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This eBook from the Gutenberg Project consists of approximately 50 pages of information about On the Seashore.

The mother Lobster carries as many as thirty thousand eggs under her body!  Needless to say, a very, very few of this enormous family survive the dangers of the sea.  The rule there is—­“Eat and be eaten!”.

EXERCISES

1.  What is a Crab larva like?

2.  Give the names of four crustaceans.

3.  Why does the Crab have to change its shell?

4.  Why does it hide away at that time?

5.  Of what use are Shore Crabs?

6.  How are Lobsters caught?

[Illustration:  THE LOBSTER.]

LESSON V.

SHRIMPS, PRAWNS AND BARNACLES.

In nearly every shore-pool you may see Shrimps and Prawns darting out of sight, and, for every one you see, there are many more hidden away.  These delicate, transparent, lively creatures are not much like the boiled Shrimps and Prawns of the fish-shop.

They are the prey of so many fish, crabs, and birds, that they have learnt to “make themselves scarce.”  Have you ever watched them in a glass tank, or aquarium?  If so, you will know that it is not easy to see them.  In the shore-pools it is harder still.

Some are swaying about in the still, clear water, moving their long feelers from side to side.  Others have burrowed into the sand.  In doing this, they raise a sandy cloud, which settles on them and hides them.  To catch some, you must use a “shrimp-net,” for they can dart across the pool like arrows.

[Illustration:  THE SHRIMP.]

Some are Shrimps, and some are Prawns; how can we tell the difference?  When they are boiled the answer is easy.  All the Shrimps turn brown and the Prawns red. (The red “Shrimps” are near relations of the Prawn.) To tell a live Shrimp from a Prawn, look at the long pointed beak which juts out from the front of the head.  That of the Prawn is toothed, like a little saw.  If the beak is quite smooth its wearer is a Shrimp.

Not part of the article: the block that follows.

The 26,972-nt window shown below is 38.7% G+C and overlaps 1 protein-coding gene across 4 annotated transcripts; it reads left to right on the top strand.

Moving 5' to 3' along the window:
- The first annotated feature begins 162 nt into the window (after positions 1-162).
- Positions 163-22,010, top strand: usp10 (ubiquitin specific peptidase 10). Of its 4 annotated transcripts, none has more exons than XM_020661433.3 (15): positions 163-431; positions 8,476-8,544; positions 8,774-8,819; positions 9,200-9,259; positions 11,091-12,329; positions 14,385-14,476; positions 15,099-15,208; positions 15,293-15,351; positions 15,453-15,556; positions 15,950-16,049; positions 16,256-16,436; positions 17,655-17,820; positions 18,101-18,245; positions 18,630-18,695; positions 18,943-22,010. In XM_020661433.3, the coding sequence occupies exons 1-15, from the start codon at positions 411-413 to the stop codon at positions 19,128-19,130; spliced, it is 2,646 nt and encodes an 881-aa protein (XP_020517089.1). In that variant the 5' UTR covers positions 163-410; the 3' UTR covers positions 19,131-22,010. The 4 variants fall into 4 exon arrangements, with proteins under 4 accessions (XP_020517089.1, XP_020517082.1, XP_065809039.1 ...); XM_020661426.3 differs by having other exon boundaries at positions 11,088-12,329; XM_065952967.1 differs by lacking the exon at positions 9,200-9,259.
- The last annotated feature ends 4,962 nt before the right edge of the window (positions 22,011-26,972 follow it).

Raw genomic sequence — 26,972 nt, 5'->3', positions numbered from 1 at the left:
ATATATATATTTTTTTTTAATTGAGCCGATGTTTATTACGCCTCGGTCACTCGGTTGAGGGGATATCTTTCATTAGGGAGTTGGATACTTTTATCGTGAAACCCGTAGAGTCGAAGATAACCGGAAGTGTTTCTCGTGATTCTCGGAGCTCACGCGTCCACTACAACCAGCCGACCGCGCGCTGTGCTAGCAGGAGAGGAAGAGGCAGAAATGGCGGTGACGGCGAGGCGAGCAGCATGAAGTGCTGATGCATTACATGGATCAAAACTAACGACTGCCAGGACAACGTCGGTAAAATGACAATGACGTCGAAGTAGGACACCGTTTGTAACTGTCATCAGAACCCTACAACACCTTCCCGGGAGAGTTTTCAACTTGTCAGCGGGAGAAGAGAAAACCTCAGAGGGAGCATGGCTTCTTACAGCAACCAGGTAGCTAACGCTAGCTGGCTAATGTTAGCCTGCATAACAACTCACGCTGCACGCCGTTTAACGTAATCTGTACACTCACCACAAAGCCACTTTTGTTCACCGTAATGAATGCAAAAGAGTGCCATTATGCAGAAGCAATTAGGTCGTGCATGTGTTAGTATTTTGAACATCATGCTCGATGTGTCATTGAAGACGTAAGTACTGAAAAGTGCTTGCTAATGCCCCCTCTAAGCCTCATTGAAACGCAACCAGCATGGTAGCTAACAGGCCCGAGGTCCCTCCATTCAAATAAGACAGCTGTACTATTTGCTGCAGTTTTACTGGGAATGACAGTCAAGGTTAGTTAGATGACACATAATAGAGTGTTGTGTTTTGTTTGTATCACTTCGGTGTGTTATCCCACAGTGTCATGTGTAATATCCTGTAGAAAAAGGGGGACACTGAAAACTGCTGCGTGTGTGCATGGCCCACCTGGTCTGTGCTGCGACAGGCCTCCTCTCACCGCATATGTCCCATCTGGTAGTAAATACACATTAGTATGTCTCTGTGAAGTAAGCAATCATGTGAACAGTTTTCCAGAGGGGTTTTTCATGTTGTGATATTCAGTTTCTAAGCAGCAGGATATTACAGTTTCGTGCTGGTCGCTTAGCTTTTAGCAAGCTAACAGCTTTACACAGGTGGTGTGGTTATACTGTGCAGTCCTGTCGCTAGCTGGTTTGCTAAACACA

Until Prawns are grown up, they haunt the sandy shallows with their cousins the Shrimps.  But the larger Prawns live in deeper water.  They are generally caught in traps, as are their relatives, the crab and lobster.

Now look closely at a Prawn, and try to find how it swims.  Turn it upside down.  It has ten legs; and, under each of the horny rings of its body, you can see a pair of little paddles.  They are fringed with hairs.  When the Prawn or Shrimp is not in a hurry, he swims slowly but surely with the little paddles, or “swimmerets.”  If any danger threatens, he uses his tail, in this way:—­It is made of five fringed plates, which, as you can see, spread out or close up, like a fan.  As he doubles up his body, the plates spread themselves out.  They strike the water with great force, and so send the Prawn or Shrimp quickly backwards.  As the body becomes straight again, the fan closes, ready for another stroke.  To move quickly, the Shrimp or Prawn merely bends his body, then straightens it.  The tail thus becomes a strong oar, driving him backwards with rapid jerks.

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